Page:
STEP in 2011
In 2011, rumblings first surfaced of declining attendance at Beaver Stadium — the second-largest on-campus stadium in the nation — when the first crowd short of 100,000 since 2001 walked through the gates.
Even then-coach Joe Paterno noticed, commenting on the smaller crowds during a Big Ten coaches teleconference, according to NittanyExtra.com. He blamed the 2011-implemented STEP guidelines.
“The economy is not great,” Paterno said. “It might not have been the best time to raise the prices on some of our seats, but we did. It probably had a bearing on it.”
STEP was put in place in order to “generate additional revenue in order to maintain its status as a self-supporting budgetary unit of the university. Left alone, Athletic Department expenses are projected to exceed revenues within the time frame of the current 10-year financial plan,” according to the Penn State Athletic Department website, which has a section dedicated to STEP.
The program, which aimed to “more fairly allocate season tickets in a way that properly reflects and rewards the generosity of our donors,” upped the required donation for many season ticket-holders — not including the price of the tickets or parking passes.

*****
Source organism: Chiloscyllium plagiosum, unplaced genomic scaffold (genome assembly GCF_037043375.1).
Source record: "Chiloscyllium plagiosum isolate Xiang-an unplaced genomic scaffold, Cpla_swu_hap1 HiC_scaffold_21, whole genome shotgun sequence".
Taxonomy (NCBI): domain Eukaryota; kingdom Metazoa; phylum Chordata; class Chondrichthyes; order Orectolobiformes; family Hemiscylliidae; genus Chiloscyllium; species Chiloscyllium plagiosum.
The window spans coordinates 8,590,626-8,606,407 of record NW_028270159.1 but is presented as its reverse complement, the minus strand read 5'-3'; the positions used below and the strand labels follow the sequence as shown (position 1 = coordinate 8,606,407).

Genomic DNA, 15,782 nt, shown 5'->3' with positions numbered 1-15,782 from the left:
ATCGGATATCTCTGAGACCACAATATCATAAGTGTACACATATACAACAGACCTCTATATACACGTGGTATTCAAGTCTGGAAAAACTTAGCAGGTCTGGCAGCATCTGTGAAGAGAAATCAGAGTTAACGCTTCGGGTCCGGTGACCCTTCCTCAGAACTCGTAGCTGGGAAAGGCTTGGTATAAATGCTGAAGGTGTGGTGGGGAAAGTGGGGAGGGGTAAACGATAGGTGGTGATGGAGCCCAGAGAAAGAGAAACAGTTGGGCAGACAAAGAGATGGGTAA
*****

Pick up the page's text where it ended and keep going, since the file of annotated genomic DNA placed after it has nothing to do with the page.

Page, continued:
“I am a grad student in Philly and it just costs too much,” Robert Dougherty told StateCollege.com after dropping his tickets. “There were enough empty seats last year that I could always go up for a game or two a year. I probably saved $2,500 by not paying the STEP license and purchasing season tickets.”
Costs are a battle for schools around the nation, which are facing high-definition television broadcasts for interest, TIME Magazine reported.
“Rising prices and the ease of purchasing tickets at the last minute on the secondary market — many times for below face value — are often named as explanations for declining interest in season tickets,” the magazine reported. “But probably what hurts ticket sales the most is how the in-stadium experience compares to in-living-room viewing.”